For example: Girl falls in love with an elfin knight under the full moon, but when the moon goes down he disappears needing moonlight to exist, therefore she goes home to await the next evening and the rising moon, but her mother knows the elf-knight will just steal the girl’s soul if she’s not wearing hot pink when she meets him, therefore the mother takes her out on a weird shopping trip, but girl doesn’t like hot-pink, therefore she resists her mother’s suggestions, therefore SUSPENSE.
    If we don’t know about the mother’s knowledge, it reads like: Girl goes home to await her love at the next rising of the moon, AND THEN her mother drags her out on a weird, annoying shopping trip, AND THEN when she goes to meet her love he tries to steal her soul.

    That isn’t a terribly fabulous example, because I *have* run across this sort of thing in books before where the author *did* at least seem to have a reason for *not* wanting to reveal that key BUT part of the story (at least not yet) for the sake of the larger mystery/suspense of the book…

  • Thanks for posting this, Carrie! I will definately give this a try.

  • This seems like a great writing/plotting principle. I do think there’s room in the world for unexpected causal interruptions: “And thens” that can’t be reduced to a “therefore” or a “but”. Something novel that isn’t presaged within the existing of the story. However, it seems this should be a rare occurence, or the story will lose coherence. My intuition suggests it would work best to do this sort of thing early in a story.

    Admittedly, no examples of this being done well spring immediately to mind.

  • Razziecat

    Hepseba, I think your example can still work with this method. Just think of it as, “Girl awaits the elf-knight’e return, BUT her mother insists on taking her shopping and insists she must have hot-pink; BUT the girl resists, THEREFORE when the elf returns he steals her soul.” You could also switch to mom’s POV: “Daughter says she’s met her true love in the moonlight, BUT mom knows he will steal her soul, THEREFORE…” and so on. Using mom’s POV means the reader will be privy to mom’s knowledge of the dangers of elf-knights and the magical protective powers of hot pink. :)

  • Wow, Carrie. This made my head spin. I am totally going to use this as a plotting tool now, because I think it will play a wonderful role in crafting outlines. 😀 Thank you so much for this!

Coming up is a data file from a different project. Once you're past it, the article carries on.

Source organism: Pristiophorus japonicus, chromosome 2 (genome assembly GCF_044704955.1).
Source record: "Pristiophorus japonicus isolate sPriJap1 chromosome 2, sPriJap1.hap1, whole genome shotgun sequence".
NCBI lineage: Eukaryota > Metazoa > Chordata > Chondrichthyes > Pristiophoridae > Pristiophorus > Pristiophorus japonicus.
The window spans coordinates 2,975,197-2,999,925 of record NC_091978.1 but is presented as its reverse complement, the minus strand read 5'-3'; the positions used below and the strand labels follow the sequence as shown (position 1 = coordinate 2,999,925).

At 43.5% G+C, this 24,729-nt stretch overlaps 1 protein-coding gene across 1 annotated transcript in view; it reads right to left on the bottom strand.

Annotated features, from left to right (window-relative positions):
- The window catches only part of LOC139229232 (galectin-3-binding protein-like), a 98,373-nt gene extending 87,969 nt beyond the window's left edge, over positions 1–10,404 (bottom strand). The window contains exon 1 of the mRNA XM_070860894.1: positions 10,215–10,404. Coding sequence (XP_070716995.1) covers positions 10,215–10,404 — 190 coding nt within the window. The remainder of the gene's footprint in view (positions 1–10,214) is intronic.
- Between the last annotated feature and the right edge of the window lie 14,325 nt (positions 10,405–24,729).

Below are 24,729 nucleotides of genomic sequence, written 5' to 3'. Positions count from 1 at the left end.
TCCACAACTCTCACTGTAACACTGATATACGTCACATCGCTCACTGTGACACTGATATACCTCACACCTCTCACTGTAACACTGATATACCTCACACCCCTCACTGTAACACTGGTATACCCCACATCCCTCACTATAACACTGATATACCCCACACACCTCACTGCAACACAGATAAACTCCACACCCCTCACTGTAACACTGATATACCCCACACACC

• It suddenly makes sense – The Princess Bride, that is.
    I love this advice. I can see how it would push aside the true ‘and then’ scenes. I’m going to try it on the revision of a book I just finished drafting.

    Thanks, I love new tools and techniques.

    Perry

  • Wow, great post! I’ll be adding this to my toolbox as well. It’s currently empty, so this will be the very first tool in it :)

  • This is a very interesting idea. I’ll give it a try while I’m doing my next outline. For my simple outline this will work to make sure that I’m still on track. It’s definitely an original way to look at it.

  • Excellent. A couple of my beta readers made comments that I didn’t quite know what to do with but I now know what I need to do. The feedback was to recap more and to make the consequences of character actions more obvious. From reading this post I think it is simply (and I use the term loosely) a matter that my readers sometimes didn’t see the “therefore” or “but” as clearly as I could. I’m going to have a go and listing each point and making sure it logically moves via consequence.

    Thanks.

  • Vyton

    This is great! I’m going through my WIP and check it out. Thank you.

  • Great post, Carrie. Love this. Therefore will incorporate.

  • quillet — I always joke that I use a ton of exclamation points in my emails and blogs because they’ve been stored up from not being used in my manuscripts.